Park City will soon ask: What’s your vision for the community?
Park City is poised to engage the populace in what will be a wide-ranging and perhaps contentious discussion about the future, a question that appears simple to ask but one that could be difficult to answer.
City Hall plans to conduct what it describes as a community visioning, an effort that is expected to start later in 2018 and last through 2019 before finishing in early 2020. It will be the first such effort since 2009.
The community has changed dramatically in the nine years since the 2009 visioning. Park City at that time was suffering through the recession and was still a few years away from an economic uptick that continues. The 2009 visioning also predates upheaval in the resort industry. In the years since, Vail Resorts acquired Park City Mountain Resort and merged PCMR and Canyons Resort into a single property while Alterra Mountain Company acquired Deer Valley Resort.
The recession, the changes in resort ownership as well as continued worries about the related topics of growth and traffic, coupled with rising costs, have seemed to leave many Parkites concerned about the future, perhaps even more so than at other points of growth during the skiing era.
The visioning efforts will likely at some level focus on City Hall priorities such as housing, transportation, energy and social equity, but the Parkites who participate could eventually help determine the direction as opinions are gathered. The 2009 visioning broached numerous issues that remain crucial to Park City today, such as the idea of Park City as a small town, the arts and cultural scene and the skiing and other recreational opportunities.
City Hall is seeking proposals from firms interested in leading the community visioning. The proposals are due on Friday. Up to $60,000 is available for the visioning. The Park City Council is expected to select a firm shortly.
“Through community engagement and dialogue. Park City wishes to define what makes Park City the place we choose to call home — how do individual aspects of people and neighborhoods intersect to create the place we live, work, visit, and recreate?” the City Hall posting seeking proposals says.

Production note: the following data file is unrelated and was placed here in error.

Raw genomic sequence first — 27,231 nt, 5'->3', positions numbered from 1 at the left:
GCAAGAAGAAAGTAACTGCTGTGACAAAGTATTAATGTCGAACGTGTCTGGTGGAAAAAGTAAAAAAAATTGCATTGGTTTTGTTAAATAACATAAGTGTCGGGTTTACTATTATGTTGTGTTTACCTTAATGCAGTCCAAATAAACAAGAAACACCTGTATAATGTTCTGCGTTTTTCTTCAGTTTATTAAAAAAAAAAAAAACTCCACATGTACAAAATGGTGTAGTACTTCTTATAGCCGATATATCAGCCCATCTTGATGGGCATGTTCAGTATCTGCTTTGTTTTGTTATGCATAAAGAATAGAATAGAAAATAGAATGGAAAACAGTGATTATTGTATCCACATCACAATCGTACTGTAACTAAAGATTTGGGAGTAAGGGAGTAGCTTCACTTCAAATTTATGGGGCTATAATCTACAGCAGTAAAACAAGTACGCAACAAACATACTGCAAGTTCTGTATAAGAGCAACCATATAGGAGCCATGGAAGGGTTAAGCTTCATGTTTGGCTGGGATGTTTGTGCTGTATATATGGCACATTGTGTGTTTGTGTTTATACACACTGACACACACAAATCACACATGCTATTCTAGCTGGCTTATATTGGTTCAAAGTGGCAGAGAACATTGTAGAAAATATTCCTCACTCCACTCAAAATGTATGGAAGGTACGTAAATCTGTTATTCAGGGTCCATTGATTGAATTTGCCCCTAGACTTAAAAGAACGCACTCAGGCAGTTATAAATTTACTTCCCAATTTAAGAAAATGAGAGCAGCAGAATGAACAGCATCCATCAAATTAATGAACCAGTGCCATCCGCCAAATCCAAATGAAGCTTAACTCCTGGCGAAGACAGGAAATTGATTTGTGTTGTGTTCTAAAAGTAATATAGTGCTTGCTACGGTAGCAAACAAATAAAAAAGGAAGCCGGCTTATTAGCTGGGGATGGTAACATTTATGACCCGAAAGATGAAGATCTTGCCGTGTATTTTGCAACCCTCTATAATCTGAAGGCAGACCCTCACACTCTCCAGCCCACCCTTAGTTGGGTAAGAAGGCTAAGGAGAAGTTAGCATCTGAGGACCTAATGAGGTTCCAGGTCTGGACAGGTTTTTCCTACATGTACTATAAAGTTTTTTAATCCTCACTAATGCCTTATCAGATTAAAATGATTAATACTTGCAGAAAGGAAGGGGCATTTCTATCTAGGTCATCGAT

The posting says the process will influence planning and zoning decisions as well as policies related to City Hall’s economic, social and environmental programs.
“A key goal of this process is to help the community articulate tangible and intangible elements that, if lost, would fundamentally change the character of Park City,” the posting also says.
The efforts are expected to include:
- the crafting and presentation of the plans for the visioning, slated for December and January.
- implementation through talks with stakeholders like Parkites, businesses and not-for-profit organizations. The Park City School District, the Park City Planning Commission and the Park City Historic Preservation Board will be included. The implementation is scheduled from February until August.
- analysis of the results from September until November.
- presentations to the Park City Council as well as the community in January of 2020.
There are expected to be public events and other opportunities for public input throughout the process as the firm gathers the opinions of rank-and-file Parkites to complement those culled from community leaders.
Support Local Journalism
Support Local Journalism
Readers around Park City and Summit County make the Park Record's work possible. Your financial contribution supports our efforts to deliver quality, locally relevant journalism.
Now more than ever, your support is critical to help us keep our community informed about the evolving coronavirus pandemic and the impact it is having locally. Every contribution, however large or small, will make a difference.
Each donation will be used exclusively for the development and creation of increased news coverage.
Start a dialogue, stay on topic and be civil.
If you don't follow the rules, your comment may be deleted.
User Legend: Moderator Trusted User
The Summit County unemployment rate dropped slightly in October, the state Department of Workforce Services reported.